General of the subject
What is the use of substances in adolescence?
Many teenagers try alcohol, tobacco or drugs. Some teens try these substances only a few times and do not use them again. Others can not control their impulses or cravings for these substances. This is known as a substance use problem.
Teens can try a number of substances, including cigarettes, alcohol, household chemicals (inhalants), prescription and over-the-counter medications, and illegal drugs.Teenagers use alcohol more than any other substance. Marijuana is the illegal drug that teens consume most often.
Why do teenagers use drugs and alcohol?
Teens can use a substance for many reasons. They can do it because:
- They want to fit in with their friends or in certain groups.
- They like the way he makes them feel.
- They think it makes them more adults.
Teens tend to try new things and take risks, so they can take drugs or drink alcohol because they find it exciting.
Teens who have family members with problems with alcohol or other drugs are more likely to have serious problems of substance use. In addition, adolescents who feel they are not connected to their parents or are valued by them are at greater risk. Adolescents with low self-esteem or emotional or mental health problems, such as depression , are also at greater risk.
What problems can cause the use of substances in adolescence?
The use of substances can cause serious problems, such as poor school performance, loss of friends, problems in the home and lasting legal problems. The use of alcohol and drugs is one of the leading causes of death or injury in adolescents related to car crashes, suicides, violence and drowning. The use of substances can increase the risk of pregnancy and sexually transmitted infections (STI), including HIV , due to unprotected sex. Even the sporadic use of alcohol by a teenager increases the risk of future problems with alcohol and drugs.
Even casual use of certain drugs can cause serious health problems, such as an overdose or brain damage. Nowadays, many illegal drugs are made in home laboratories, so their intensity can vary greatly. These drugs may also contain bacteria, dangerous chemicals, and other unsafe substances.
What are the signs of substance use?
It is important to watch for signs that your child may be using alcohol, drugs or other substances. Some of the signs include:
- Red eyes and ailments, like feeling too tired. If your teenager often uses over-the-counter eye drops, he may be trying to disguise the redness of his eyes caused by smoking marijuana.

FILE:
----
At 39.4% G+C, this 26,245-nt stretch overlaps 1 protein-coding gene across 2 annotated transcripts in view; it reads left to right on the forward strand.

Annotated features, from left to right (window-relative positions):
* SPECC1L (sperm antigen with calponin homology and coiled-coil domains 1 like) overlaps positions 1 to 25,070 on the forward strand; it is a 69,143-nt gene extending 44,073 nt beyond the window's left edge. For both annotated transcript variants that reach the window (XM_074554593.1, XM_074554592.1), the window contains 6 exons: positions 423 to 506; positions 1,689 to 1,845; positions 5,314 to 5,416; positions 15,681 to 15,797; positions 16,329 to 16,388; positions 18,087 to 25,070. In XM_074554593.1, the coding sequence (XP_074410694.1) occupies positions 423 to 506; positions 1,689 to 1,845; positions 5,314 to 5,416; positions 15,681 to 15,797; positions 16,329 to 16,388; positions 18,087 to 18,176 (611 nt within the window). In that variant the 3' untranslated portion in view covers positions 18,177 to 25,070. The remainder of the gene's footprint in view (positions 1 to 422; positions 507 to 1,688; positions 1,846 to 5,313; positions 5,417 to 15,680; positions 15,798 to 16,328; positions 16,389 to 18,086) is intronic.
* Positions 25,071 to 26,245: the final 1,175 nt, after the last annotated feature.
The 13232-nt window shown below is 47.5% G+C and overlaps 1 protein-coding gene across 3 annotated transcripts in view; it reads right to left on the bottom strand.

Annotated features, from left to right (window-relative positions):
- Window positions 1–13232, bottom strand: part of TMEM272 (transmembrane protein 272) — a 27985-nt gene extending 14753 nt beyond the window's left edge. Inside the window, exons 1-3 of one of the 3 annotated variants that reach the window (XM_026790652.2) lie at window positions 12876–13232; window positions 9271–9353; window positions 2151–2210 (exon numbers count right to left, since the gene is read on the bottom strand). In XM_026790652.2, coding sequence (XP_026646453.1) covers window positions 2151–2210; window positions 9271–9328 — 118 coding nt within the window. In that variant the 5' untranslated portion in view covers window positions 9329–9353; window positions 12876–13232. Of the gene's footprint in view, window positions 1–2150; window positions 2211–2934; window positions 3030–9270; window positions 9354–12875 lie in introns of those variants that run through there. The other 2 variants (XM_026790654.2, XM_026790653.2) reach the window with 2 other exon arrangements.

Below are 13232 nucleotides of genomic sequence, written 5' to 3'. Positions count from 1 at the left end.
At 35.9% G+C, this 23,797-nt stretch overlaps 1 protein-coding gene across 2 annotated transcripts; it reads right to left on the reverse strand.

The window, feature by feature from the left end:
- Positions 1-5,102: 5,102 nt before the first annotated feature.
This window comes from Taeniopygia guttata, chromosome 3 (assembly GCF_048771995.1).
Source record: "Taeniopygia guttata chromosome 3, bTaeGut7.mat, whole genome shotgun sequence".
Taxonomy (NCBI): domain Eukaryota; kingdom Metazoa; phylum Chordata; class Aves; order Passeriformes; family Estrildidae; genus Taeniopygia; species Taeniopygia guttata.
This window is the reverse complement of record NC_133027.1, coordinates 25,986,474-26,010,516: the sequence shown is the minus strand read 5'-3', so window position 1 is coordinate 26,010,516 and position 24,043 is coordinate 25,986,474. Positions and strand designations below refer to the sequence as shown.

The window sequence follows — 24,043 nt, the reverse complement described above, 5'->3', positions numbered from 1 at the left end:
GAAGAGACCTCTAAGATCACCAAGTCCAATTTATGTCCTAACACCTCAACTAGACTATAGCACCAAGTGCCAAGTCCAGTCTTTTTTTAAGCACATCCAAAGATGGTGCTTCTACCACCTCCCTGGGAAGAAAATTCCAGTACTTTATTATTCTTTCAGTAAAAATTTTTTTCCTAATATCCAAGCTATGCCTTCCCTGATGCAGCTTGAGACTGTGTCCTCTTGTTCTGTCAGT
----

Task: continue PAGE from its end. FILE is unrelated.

- Loss of interest in school, low grades and failure to attend classes or school.
- New friends who care little about their families or school activities.
- Rags or papers soaked in chemicals, which may mean that your teen is inhaling vapors. Other signs of this are the presence of paint or other stains on clothing, on the hands or face of your teenager.
What should you do if you discover that your teen is using alcohol, tobacco or drugs?
If your teenager consumes alcohol, tobacco or drugs, take it seriously. One of the most important things you can do is talk openly with your teen about the problem.Insist on him doing the same. Try not to use harsh or accusing words. Give all possible support during this time.
In most cases, a hostile and angry face-to-face encounter takes your teen away from the family. If you do not know what to do or if you feel uncomfortable, ask a pediatrician, psychologist or psychiatrist for help .
The type of treatment your teen needs depends on the level of substance use. For example, if your teen has tried drugs or alcohol only a few times, talking openly with him or her about the problem may be all you have to do. But if your teen has a substance use problem, then it has to be seen by a doctor, a counselor or both. If your teen is dependent on a drug or alcohol, you may have to do a detoxification treatment or a treatment that replaces the substance with medication. The medicines give better results if they are combined with personalized or familiar psychological counseling, or both.
Re-using substances, what is called relapse, is common after treatment. It is not a failure on the part of your teen or the treatment program. The recovery of a dependent state is difficult and takes time. Know that there may be setbacks that your teen will have to overcome step by step.
Can the use and abuse of substances in adolescence be prevented?
In order to help prevent the use of substances:
- Talk with your child well in advance about what you expect from their behavior regarding alcohol, tobacco and other drugs. If your teen thinks you will allow him to use substances, he is more likely to try drugs or alcohol.
- Keep your teen busy with meaningful activities, such as sports, church programs or other groups.
- Wait for your teenager to follow the rules of the house. Establish reasonable consequences for the behavior that must change and cause the consequences to be met in a systematic way.
- Continue talking with your teenager. Praise your teenager even for the little things he does well.
- Get to know your son’s friends. Having friends who do not use cigarettes, alcohol or drugs may be the best way to protect your teen from substance use.